The Hague (AFP) - Two Dutch doctors feared to have contracted the deadly Ebola virus while working in Sierra Leone are set to be flown back to the Netherlands "as soon as possible", the foreign ministry said Saturday.
The healthcare workers could be back home by Sunday afternoon "if all goes well", spokesman Harald Wychgel from the Dutch Institute for Public Health and the Environment (RIVM) told AFP.
The two men are not yet showing any symptoms of the deadly virus, he added.
Doctors Nick Zwinkels and Erdi Huizenga, who were working at the Lion Heart Medical Centre in the western town of Yele, "came into contact with three people who then died from the Ebola virus", according to foreign ministry spokesman Friso Wijnen.
"They will be repatriated to the Netherlands as soon as possible," he told AFP.
The clinic mostly treats cases of malaria.
Zwinkels said he and his colleague came into contact with the Ebola patients last week. "I can still sleep but I am very worried," the 31-year-old told Dutch public broadcaster NOS.
The two doctors will be flown out on a special flight and immediately transferred to an isolation unit in a hospital in the western city of Leiden. Tests will then be carried out to determine whether they have contracted the tropical virus.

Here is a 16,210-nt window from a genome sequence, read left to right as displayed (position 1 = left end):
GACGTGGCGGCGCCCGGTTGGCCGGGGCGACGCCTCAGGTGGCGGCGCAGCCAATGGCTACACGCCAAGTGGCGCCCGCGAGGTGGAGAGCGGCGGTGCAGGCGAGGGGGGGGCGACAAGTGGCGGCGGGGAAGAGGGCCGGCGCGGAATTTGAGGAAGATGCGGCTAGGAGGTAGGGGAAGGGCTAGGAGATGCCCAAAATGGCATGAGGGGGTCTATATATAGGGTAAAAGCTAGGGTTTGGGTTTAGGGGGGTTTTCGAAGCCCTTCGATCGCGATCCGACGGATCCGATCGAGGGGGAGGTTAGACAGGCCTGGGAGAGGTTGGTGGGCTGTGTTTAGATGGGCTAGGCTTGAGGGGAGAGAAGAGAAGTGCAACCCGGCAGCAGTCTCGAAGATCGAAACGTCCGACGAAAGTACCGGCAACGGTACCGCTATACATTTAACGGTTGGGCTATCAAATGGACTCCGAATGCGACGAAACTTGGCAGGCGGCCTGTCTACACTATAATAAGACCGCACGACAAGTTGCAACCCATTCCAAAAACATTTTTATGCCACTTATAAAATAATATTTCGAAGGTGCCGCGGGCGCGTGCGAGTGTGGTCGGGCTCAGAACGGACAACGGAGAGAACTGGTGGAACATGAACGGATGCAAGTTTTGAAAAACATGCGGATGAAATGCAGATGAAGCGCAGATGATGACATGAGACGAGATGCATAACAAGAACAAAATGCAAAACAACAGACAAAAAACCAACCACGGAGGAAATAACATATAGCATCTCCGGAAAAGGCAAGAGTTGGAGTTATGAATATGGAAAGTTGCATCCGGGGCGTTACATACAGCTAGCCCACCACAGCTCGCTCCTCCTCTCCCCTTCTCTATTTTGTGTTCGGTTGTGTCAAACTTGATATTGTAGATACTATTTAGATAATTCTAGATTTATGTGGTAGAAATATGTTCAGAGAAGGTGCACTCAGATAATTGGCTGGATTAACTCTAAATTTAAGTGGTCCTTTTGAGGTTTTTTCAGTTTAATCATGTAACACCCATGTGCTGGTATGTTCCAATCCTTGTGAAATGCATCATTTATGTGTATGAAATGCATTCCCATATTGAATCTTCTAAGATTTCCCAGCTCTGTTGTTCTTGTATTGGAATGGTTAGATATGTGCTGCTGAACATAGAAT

The World Health Organization said on Friday that the current Ebola outbreak in west Africa, the worst ever, had killed more than 2,400 people. Sierra Leone, Liberia and Guinea are the hardest-hit countries.
Also on Saturday, French development secretary Annick Girardin pledged nine million euros ($11.5 million) towards combatting Ebola in Guinea, including through the construction of a new treatment centre.
Speaking in the Guinean capital Conakry, Girardin, who stressed she was the first minister from Europe to visit any of the Ebola-struck nations, said: "Under no circumstances must Guinea and the other countries affected by the virus remain isolated."
Ebola can cause fever, vomiting, diarrhoea, organ failure and internal and external bleeding.
The virus only spreads among people in close contact with the bodily fluids of those infected, and most developed nations can sufficiently isolate the sick in order to ward off Ebola's spread.